An identity theft affidavit is a standardized form issued by the U.S. Federal Trade Commission or by individual states with which victims of identity theft can notify financial institutions and utility companies of possible fraud. When accepted by a financial institution, the identity theft affidavit can limit the liability for an individual who has had credit card or other financial accounts opened in their names. The FTC’s affidavit was created in 2002. ID theft typically is among top complaints received by the FTC.
The FTC’s identify theft affidavit, which is a model for state forms, has five sections spread over six pages. The first section identifies the victim of the ID theft. Required information includes name, address and phone number; Social Security and driver’s license numbers; and date of birth. An additional portion of this section is for ID information if it was different at the time of the fraud. A final portion of the section allows the ID theft victim to confirm that he or she did not authorize use of personal information to establish an account, did not receive any goods or services as a result of the fraudulently opened account and will work with law enforcement officials if charges are brought against the person who stole the ID.
In the second section, which is titled About the Fraud, the identity theft affidavit allows the victim to list information about the person who stole the ID, if available. Information includes name, address and phone numbers. There are also blank lines on which the ID theft victim can give additional information about the person in question and additional information about the crime itself.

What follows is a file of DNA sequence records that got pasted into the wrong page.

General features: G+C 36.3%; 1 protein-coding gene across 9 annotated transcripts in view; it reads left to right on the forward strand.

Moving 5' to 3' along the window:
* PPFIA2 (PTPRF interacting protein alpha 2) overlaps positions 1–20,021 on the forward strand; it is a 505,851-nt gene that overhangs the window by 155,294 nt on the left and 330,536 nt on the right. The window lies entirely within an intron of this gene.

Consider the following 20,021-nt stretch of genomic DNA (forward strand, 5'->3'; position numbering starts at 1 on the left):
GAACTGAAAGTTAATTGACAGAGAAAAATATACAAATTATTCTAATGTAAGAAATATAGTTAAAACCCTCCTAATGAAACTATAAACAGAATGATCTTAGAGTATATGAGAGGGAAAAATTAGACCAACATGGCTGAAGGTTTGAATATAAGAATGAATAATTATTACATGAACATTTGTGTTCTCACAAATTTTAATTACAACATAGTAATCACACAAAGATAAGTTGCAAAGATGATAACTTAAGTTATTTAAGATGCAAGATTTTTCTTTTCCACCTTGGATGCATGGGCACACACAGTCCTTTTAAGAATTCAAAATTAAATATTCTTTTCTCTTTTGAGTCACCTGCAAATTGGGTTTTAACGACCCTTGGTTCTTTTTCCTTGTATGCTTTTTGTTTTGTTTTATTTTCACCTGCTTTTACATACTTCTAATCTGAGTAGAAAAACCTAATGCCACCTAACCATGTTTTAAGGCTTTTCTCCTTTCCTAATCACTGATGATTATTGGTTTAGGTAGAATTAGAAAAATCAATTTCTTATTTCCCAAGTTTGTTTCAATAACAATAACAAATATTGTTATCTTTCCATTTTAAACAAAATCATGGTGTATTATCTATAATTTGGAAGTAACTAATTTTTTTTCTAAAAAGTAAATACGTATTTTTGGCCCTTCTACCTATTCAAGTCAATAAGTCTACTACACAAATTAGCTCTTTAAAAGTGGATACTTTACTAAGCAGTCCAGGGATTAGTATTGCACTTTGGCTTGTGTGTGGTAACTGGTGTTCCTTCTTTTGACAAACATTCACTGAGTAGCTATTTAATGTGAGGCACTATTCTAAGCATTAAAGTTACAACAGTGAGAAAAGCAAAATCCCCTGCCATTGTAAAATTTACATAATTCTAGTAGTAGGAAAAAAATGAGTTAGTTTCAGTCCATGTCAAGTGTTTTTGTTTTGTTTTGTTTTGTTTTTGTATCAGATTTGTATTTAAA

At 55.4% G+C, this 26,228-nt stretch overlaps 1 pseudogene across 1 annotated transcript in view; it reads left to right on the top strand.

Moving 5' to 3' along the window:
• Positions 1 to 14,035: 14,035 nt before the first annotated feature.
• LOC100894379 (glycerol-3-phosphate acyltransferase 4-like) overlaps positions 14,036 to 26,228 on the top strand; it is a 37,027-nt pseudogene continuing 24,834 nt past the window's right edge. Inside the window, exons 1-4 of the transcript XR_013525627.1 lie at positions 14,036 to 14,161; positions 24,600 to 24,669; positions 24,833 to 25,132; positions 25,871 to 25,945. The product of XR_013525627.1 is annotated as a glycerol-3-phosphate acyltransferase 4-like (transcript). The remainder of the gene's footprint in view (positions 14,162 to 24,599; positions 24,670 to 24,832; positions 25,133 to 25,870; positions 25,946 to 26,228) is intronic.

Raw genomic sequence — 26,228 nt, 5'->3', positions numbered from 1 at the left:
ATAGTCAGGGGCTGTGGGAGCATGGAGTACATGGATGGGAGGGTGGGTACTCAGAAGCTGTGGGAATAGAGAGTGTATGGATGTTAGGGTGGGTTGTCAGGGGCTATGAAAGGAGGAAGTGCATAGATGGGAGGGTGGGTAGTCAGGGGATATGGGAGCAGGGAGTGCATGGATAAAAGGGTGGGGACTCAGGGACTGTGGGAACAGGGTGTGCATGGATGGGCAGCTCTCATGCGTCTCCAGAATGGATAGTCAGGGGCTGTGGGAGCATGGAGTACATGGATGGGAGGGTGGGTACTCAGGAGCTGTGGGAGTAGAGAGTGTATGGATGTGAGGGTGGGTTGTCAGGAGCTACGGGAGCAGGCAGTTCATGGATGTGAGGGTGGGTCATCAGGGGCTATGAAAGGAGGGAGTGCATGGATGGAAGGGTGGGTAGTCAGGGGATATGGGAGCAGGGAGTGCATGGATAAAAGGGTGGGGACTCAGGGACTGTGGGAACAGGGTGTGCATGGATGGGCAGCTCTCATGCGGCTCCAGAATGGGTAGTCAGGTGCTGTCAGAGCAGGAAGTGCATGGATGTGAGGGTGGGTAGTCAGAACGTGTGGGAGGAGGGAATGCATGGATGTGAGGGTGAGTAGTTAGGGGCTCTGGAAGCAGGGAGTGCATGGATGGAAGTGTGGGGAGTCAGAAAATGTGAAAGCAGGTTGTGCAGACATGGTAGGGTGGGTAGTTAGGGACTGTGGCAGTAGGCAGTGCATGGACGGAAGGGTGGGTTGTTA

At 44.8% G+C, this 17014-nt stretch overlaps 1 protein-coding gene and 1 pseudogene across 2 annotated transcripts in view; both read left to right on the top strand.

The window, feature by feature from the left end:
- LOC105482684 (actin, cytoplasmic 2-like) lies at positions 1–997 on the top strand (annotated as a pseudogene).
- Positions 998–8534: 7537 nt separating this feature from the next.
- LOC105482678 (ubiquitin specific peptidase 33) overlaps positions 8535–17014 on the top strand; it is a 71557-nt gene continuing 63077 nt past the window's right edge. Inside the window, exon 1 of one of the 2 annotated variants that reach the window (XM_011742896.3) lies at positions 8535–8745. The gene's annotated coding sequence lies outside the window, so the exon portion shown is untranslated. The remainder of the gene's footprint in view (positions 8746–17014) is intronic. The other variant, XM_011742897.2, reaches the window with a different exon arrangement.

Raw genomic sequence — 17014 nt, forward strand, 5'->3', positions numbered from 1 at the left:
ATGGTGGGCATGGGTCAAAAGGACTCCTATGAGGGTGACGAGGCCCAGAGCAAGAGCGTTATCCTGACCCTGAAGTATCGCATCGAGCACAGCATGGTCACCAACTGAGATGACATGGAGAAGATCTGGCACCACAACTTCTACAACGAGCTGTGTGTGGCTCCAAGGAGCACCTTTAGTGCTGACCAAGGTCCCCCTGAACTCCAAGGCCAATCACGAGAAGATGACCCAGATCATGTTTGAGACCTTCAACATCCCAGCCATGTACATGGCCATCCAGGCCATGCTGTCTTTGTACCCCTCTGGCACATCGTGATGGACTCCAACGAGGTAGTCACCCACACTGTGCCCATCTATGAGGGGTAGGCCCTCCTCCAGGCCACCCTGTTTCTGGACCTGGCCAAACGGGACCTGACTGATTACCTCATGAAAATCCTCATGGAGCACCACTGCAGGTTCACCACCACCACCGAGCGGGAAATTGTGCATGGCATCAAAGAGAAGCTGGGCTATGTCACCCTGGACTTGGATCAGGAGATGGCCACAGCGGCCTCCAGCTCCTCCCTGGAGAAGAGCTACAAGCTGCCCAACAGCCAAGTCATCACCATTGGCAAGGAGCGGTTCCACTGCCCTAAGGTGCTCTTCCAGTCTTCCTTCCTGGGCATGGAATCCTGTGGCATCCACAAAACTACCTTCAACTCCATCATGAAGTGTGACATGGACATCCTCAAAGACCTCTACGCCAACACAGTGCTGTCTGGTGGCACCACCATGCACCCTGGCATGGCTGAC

The Documentation, or third, section of the identity theft affidavit is for the victim to verify his or her identity. This verification is in two forms. First, the victim verifies that he or she can provide a government-issued photo ID. Second, the victim verifies he or she can provide proof of residency.
Victims detail which information was stolen in the About the Information or Accounts section of the identity theft affidavit. This section covers both personal information that is now incorrect in a credit report because of ID theft and credit inquiries on the victim’s credit report that are a result of fraudulent activity. Known frauds committed by the person who stole the ID, such as accounts opened with banks, credit card companies or utilities, also go in this section.
The final section of the FTC identity theft affidavit covers any law enforcement reports the victim made. If law enforcement reports have been filed, the victim lists the law enforcement department, report number, filing date, and the law enforcement officer’s name, badge number and phone number. The final lines of the affidavit are for victim and witness signatures. The affidavit then can be filed with participating credit bureaus, financial firms and utilities.